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John Papanek
May 26, 1980
With the Big Fella out, Magic Johnson was the Man. He came through transcendently as L.A. won the NBA title
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May 26, 1980

Arms And The Man

With the Big Fella out, Magic Johnson was the Man. He came through transcendently as L.A. won the NBA title

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Earvin (Magic) Johnson sort of waddled onto the court at Philadelphia's Spectrum and set himself in the center jump circle, fidgeting there for nearly a minute before anyone else was in position, trying to decide how to jump. "I didn't know whether to stand with my right foot forward or my left," he would say later. "Didn't know when I should jump or where I should tap it if I got to it." All the thinking and foot shuffling, the very idea of playing center for the first time since high school, made Magic Johnson giggle.

Caldwell Jones, the 7'1" forward who jumps center for the 76ers, watched as Johnson got ready for the start of the sixth game of the NBA championship series and said to himself, "Hey. Wow! Really')" Magic grinned as they shook hands.

The 76ers knew, of course, that Kareem Abdul-Jabbar, the Lakers' indomitable center, was home in Los Angeles nursing the left ankle he had sprained two nights earlier during the 108-103 Game 5 victory that put L.A. ahead in the series three games to two. But the Sixers never expected to see a 20-year-old, 6'9" rookie point guard lining up to jump center. Giggling.

In fact, it was hard to convince the 76ers that Abdul-Jabbar wouldn't suddenly materialize like some kind of genie. Just that afternoon their coach, Billy Cunningham, had said, "I'll believe he's not coming when the game ends and I haven't seen him. They could fly him in at any time by private jet or something." Indeed, all day, Philadelphia basketball fans had watched their highways and skyways in panic, and several Abdul-Jabbar sightings were reported, including one from a cabbie who called a radio station to say he had picked up Kareem at the airport and driven him to the Spectrum. At least one fan was heard to say before the game, "I know he's here. I don't know where, but I know he's here somewhere."

But at that moment, Abdul-Jabbar was home in bed some 3,000 miles away in Bel-Air, his sore ankle propped up on pillows, his companion Cheryl Pistono beside him and Magic Johnson fidgeting on television before him. Kareem had received whirlpool and ultrasound treatment that day and felt he would be ready for Game 7 if necessary. He knew that the Lakers would be hard pressed to come up with anything like the 33.4 points, 13.6 rebounds, 4.6 blocked shots and explosive defense he had been providing in the series. And he also knew that without Spencer Haywood, the power forward who had been suspended for disciplinary reasons after Game 2, the Lakers would have but seven regulars available, only two of whom—Jim Chones and Mark Landsberger—had the kind of muscle needed to combat the 76ers' strong and deep front line of Caldwell Jones, Darryl Dawkins, Julius Erving, Bobby Jones and Steve Mix. Still, Abdul-Jabbar had a premonition.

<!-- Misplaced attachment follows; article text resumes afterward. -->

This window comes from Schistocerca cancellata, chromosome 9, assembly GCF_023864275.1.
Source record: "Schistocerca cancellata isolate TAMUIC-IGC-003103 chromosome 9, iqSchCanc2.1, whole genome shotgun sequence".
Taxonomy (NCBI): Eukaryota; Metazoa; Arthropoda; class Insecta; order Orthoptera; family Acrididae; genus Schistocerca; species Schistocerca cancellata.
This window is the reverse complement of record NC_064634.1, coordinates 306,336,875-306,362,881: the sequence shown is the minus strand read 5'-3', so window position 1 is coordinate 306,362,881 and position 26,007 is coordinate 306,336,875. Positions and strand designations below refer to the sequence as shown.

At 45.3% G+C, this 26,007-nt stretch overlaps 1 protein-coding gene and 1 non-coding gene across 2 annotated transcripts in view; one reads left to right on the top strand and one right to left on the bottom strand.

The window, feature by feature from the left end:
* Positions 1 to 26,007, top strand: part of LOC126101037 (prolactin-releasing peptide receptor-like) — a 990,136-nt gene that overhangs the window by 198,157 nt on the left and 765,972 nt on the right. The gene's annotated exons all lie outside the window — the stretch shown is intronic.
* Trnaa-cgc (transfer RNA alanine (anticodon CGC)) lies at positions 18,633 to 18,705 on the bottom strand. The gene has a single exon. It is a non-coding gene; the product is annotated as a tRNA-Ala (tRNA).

"It takes time for a team to learn about an opponent," he said. "After five games Philly has done that. Now, all of a sudden I'm not there. Tonight they will see something completely different."

That they did, and so did everyone else who cared to watch.

As Referee Jack Madden threw up the ball for the opening tip, Magic had decided on his course of action. "I looked at Caldwell and realized he's 7'1" and he's got arms that make him around 9'5"," he said. "So I just decided to jump up and down quick, then work on the rest of my game."

Good thing. Caldwell Jones won the tip, but with the score 7-4 Lakers, Magic went to work. Like Bill Walton, Magic threw a scoring pass from the high post to Michael Cooper. Then, like Dave Cowens, he used position to get a rebound, dribbled upcourt and hit a jumper from the foul line. Next, like Moses Malone, he drove by Erving for a bank shot. And then he drove to the hoop again. "That time I wanted to dunk it, like Kareem," he said. "But I saw Dawkins coming and I thought, well, I better change to something a little more..."—he bobbed his head, stroked his fuzzy little goatee, flashed his elfin smile—"...magical." So he did. He hung in the air, double-pumped, made the layup and drew the foul. Magical.

The Lakers won the game 123-107, and thus the NBA championship without the most dominant player in basketball. Magic Johnson played 47 minutes, scored 42 points, hitting seven of 12 shots from the field in the first half, seven of 11 in the second, and 14 of 14 from the foul line. He had 15 rebounds, seven assists, three steals and a blocked shot. He was everywhere. He did everything.

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